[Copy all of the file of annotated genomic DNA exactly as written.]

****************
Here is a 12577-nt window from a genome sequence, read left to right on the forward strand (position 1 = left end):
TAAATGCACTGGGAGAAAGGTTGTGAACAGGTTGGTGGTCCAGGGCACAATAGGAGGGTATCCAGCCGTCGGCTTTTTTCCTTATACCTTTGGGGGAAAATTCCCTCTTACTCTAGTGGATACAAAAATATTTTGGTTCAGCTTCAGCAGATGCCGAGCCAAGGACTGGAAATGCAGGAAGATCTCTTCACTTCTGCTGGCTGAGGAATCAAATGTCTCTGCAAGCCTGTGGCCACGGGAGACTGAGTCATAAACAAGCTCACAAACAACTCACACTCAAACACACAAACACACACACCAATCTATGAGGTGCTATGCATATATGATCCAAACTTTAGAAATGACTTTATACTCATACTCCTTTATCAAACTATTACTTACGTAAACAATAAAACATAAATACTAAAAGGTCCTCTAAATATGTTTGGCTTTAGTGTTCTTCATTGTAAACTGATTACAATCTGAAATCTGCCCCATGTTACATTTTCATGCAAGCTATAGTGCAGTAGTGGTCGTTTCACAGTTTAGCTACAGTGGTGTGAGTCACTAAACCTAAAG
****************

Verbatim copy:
Here is a 12577-nt window from a genome sequence, read left to right on the forward strand (position 1 = left end):
TAAATGCACTGGGAGAAAGGTTGTGAACAGGTTGGTGGTCCAGGGCACAATAGGAGGGTATCCAGCCGTCGGCTTTTTTCCTTATACCTTTGGGGGAAAATTCCCTCTTACTCTAGTGGATACAAAAATATTTTGGTTCAGCTTCAGCAGATGCCGAGCCAAGGACTGGAAATGCAGGAAGATCTCTTCACTTCTGCTGGCTGAGGAATCAAATGTCTCTGCAAGCCTGTGGCCACGGGAGACTGAGTCATAAACAAGCTCACAAACAACTCACACTCAAACACACAAACACACACACCAATCTATGAGGTGCTATGCATATATGATCCAAACTTTAGAAATGACTTTATACTCATACTCCTTTATCAAACTATTACTTACGTAAACAATAAAACATAAATACTAAAAGGTCCTCTAAATATGTTTGGCTTTAGTGTTCTTCATTGTAAACTGATTACAATCTGAAATCTGCCCCATGTTACATTTTCATGCAAGCTATAGTGCAGTAGTGGTCGTTTCACAGTTTAGCTACAGTGGTGTGAGTCACTAAACCTAAAG